Antibody Cancer Screening Tool
Dr. Shah thinks these data suggest autoantibodies could be useful tools for cancer risk stratification in scleroderma patients. Additionally, personalized cancer screening guidelines could maximize detection of cancer through enhanced testing of high-risk groups while minimizing the harms and costs from over screening. Further study is warranted.
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“I think we tend to be so busy taking care of these very sick patients that we [may] forget about cancer screening altogether,” says Dr. Shah. “The first step is to remember we need to do standard age, sex and risk factor-
based cancer screening.”
The group at JHSC is working on an algorithm it hopes to test soon to accumulate the data necessary to establish firmer, more specific, cancer-screening guidance.
Significance of Increased Risk
Virginia Steen, MD, is professor of medicine at the Georgetown University School of Medicine in Washington, D.C. She thinks this is another in a series of exciting studies about cancer, scleroderma and antibodies. The significance of the increased risk in patients without these antibodies is unclear.
“This [CPT-negative] antibody group is going to be a mixture of many other antibodies, so what are we going to do with the fact that we have a group of patients with limited cutaneous disease who don’t have these three antibodies?” she asks. “How does this fit into our whole armamentarium? It will be very interesting to know if there is another antibody subset, such as with Th/To or U3 RNP.” She notes this is statistically meaningful, so physicians should be thinking about these new concerns. But it is a little early to tell if it will be practice changing.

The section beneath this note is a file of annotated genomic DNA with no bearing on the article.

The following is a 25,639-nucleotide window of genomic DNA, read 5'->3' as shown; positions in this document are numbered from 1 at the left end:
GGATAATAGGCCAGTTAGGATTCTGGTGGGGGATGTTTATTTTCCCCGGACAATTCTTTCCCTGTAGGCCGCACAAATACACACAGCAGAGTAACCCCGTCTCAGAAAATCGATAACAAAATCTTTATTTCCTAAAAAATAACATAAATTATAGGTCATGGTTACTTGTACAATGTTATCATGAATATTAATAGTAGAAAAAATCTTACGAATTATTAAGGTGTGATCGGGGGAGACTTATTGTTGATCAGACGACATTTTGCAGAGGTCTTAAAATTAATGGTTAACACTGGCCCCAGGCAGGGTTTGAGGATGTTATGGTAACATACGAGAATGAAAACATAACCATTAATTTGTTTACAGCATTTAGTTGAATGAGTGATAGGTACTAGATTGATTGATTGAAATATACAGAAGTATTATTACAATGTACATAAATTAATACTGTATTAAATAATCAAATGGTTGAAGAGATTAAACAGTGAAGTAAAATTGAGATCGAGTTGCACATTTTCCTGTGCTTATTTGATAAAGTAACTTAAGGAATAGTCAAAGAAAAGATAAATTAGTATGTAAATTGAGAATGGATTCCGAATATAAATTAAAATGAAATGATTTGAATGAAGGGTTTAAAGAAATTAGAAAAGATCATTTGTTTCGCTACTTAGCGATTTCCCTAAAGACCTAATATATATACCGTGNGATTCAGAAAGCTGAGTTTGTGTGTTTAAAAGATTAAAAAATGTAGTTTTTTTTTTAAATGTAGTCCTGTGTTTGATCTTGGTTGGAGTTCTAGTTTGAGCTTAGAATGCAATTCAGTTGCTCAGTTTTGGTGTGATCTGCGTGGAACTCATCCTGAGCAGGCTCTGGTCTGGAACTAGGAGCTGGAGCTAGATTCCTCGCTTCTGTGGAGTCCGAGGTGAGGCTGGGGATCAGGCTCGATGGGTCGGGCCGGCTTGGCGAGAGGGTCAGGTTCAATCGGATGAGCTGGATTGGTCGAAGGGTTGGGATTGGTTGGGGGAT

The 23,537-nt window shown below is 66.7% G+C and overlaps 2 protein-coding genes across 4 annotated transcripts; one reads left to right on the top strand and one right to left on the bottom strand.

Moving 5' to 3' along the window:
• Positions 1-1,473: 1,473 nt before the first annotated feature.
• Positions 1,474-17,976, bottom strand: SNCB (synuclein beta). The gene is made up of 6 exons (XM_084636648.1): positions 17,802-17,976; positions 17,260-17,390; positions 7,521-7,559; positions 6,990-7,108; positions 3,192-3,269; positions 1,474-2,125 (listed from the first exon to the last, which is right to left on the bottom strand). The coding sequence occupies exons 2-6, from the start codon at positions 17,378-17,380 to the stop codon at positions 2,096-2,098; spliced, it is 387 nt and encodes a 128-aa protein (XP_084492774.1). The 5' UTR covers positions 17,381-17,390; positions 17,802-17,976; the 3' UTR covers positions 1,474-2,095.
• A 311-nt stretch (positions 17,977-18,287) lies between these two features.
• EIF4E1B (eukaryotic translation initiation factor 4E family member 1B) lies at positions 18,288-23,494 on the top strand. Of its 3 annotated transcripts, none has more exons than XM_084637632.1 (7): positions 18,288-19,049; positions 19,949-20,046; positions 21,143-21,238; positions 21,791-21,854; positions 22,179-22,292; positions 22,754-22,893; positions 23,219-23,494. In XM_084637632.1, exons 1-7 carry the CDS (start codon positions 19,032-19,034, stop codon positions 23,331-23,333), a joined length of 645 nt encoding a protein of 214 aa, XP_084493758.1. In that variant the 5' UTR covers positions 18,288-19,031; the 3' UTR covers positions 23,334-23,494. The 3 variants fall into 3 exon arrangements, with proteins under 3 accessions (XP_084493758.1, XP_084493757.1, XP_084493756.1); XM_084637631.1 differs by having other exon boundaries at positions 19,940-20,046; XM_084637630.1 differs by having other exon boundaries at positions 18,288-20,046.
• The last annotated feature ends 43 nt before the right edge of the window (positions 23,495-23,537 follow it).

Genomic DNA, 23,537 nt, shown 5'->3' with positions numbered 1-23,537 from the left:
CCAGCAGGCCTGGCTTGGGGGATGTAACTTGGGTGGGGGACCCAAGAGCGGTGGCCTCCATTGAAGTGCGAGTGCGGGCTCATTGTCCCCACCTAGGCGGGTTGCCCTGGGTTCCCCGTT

“They have added more questions than answers at this time,” says Dr. Steen, who is also chair of the Scleroderma Foundation’s Medical and Scientific Advisory Board. “The fact that they made these connections with the antibodies is the exciting part. These data may very well help us to eventually better understand the pathogenesis of scleroderma.”
Kurt Ullman has been a contributing writer to The Rheumatologist for 10 years.
- Igusa T, Hummers LK, Visvanathan K, et al. Autoantibodies and scleroderma phenotype define subgroups at high-risk and low-risk for cancer. Ann Rheum Dis. 2018 Apr 20. pii: annrheumdis-2018-212999.